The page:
Awesome America Review (Kid’s Nonfiction)

Welcome to Awesome America!

With 319 million people and nearly 3.8 million square miles of land, there’s a lot to know about the United States. How can one person learn it all? Lucky for you, Awesome America is the perfect introduction. Packed with photos, stats, and fun facts on every page, this book has everything you need to know about what makes American awesome!

-Discover how American has changed through the centuries.
-Learn about the documents that are the basis for American democracy.
-Revisit the great moments that changed America, from the first airplane flight to the first lunar landing.
-Dive into culture with introductions to great Americans. – Goodreads

Awesome America Review

Awesome America wasn’t a book that I particularly felt like reviewing recently. However, I’m glad I did. It reminded me of the fact that there are many things about our country that are worth knowing. Katy Steinmetz did a great job of compiling information about our country in a way that made sense and is accessible to younger readers.

There was one listed fact that cracked me up. It appeared early on, and it probably set the tone for my favorable view of the book. On the life timeline for Benjamin Franklin, it lists:

1722: Became a vegetarian (partly so he could spend more money on books).

Mr. Franklin had his priorities in order! But that wasn’t the only thing that made me at least smile while reading the book. One other thing that stood out in Awesome America was a section where they listed common items, and what the states called them. I’m from Ohio, and I have never heard any other Ohioan refer to the items they mentioned in the way the book says that we do. (Could just be the part of Ohio that I’m from, but it amused me nevertheless.)

On a more serious note, I liked how simply the author broke down the Amendments language. I also appreciated the clear-cut, easy to understand graphics that peppered the book. There are many books out there that talk a lot about the various states, their flowers, animals, etc. I liked that in Awesome America, it’s kept fairly short and sweet.  Though it does have a cool map that shows the various wild animals that make each state their home.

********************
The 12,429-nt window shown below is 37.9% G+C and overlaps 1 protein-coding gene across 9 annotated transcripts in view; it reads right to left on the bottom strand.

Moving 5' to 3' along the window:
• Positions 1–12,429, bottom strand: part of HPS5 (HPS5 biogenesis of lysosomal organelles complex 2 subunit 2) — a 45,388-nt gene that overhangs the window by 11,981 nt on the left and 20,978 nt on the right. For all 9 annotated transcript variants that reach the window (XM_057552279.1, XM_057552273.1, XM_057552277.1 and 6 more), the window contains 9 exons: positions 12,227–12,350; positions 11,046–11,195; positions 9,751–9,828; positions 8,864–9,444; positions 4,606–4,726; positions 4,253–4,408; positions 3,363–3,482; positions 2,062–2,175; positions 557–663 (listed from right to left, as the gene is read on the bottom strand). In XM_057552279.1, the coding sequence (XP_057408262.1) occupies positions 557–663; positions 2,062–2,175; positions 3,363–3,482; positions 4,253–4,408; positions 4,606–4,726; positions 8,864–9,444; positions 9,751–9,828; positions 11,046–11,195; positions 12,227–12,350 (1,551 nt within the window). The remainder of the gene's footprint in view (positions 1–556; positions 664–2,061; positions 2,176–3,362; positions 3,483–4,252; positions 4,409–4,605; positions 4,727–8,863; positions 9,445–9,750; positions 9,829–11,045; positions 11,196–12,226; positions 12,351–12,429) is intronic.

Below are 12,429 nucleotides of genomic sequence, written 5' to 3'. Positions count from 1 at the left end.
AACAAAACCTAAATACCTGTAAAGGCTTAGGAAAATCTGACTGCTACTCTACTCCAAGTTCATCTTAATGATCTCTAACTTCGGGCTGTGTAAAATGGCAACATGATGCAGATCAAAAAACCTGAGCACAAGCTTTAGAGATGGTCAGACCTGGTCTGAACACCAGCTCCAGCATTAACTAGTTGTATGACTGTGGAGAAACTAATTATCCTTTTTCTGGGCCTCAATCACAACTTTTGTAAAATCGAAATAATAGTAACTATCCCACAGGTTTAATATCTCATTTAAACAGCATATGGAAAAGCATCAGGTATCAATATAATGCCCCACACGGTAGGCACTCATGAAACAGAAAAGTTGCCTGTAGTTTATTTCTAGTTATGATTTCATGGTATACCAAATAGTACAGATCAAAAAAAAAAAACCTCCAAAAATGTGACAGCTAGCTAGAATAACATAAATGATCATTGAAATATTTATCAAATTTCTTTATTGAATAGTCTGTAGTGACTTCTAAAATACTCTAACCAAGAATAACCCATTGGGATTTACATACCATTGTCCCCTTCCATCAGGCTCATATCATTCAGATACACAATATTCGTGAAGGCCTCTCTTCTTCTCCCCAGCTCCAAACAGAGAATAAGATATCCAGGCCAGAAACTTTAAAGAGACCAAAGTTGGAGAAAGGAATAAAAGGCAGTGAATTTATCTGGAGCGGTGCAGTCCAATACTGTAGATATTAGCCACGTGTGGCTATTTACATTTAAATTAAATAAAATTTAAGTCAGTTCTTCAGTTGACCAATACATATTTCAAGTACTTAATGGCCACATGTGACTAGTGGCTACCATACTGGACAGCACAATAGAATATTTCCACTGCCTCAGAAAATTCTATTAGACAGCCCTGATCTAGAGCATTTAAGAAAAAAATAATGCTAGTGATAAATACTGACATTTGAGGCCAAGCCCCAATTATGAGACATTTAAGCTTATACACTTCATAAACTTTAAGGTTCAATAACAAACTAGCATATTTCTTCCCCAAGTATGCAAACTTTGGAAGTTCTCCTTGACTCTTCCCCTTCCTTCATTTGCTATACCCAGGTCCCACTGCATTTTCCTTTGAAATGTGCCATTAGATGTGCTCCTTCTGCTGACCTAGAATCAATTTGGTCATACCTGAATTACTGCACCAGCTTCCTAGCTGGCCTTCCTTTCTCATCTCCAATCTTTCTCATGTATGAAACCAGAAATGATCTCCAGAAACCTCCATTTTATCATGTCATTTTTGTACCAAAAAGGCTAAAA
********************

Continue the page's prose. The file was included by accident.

With a name like Awesome America, you can expect (and rightly so) that there’s a fair bit of “rose-tinted glasses” going on in the view that the book paints of our country. That and the fact that it’s aimed at younger readers, of course. Nevertheless, it still manages to give readers some interesting information about our country, and explain things clearly and concisely. Also, while Awesome America does look fondly back, it doesn’t sidestep the bad stuff completely. Whilst our welcoming of people from foreign countries is talked about, so is our issues with segregation. While our innovation in so many things is mentioned so is the fact that we did most of the American Indians living in the USA very, very bad.

Overall, while I’m not awed by the book, I do have to admit that Katy Steinmetz did a good job. She skillfully leads readers through the founding of America through to modern day events.  The accompanying curriculum guide is also well done. I intend on keeping it around and using with my child when she gets to the point where she’s interested in reading something like Awesome America.

4 Star Rated Awesome America Review

Title: Awesome America: Everything You Ever Wanted to Know About the HIstory, People, and Culture | Author: Katy Steinmetz | Publisher: Time for Kids (site) | Pub. Date: 2016-5-31 | Pages: 208 | Genre: Children’s Educational | Language: English | Rating: 4 out of 5 | Source: Received a copy free from the publisher.



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4 Responses to Awesome America Review (Kid’s Nonfiction)

  1. Donna says:

    I like the sound of this book, I might find a couple of interesting facts to fit into my university works!

  2. Brian Bixby says:

    For much of its history, Ohio has had two cultures, because the northern counties were settled by New Englanders and New Yorkers, while the counties in the south were settled from Virginia and the hill country to the east. That MIGHT explain the issue you bring up, of unfamiliar Ohioan terms.

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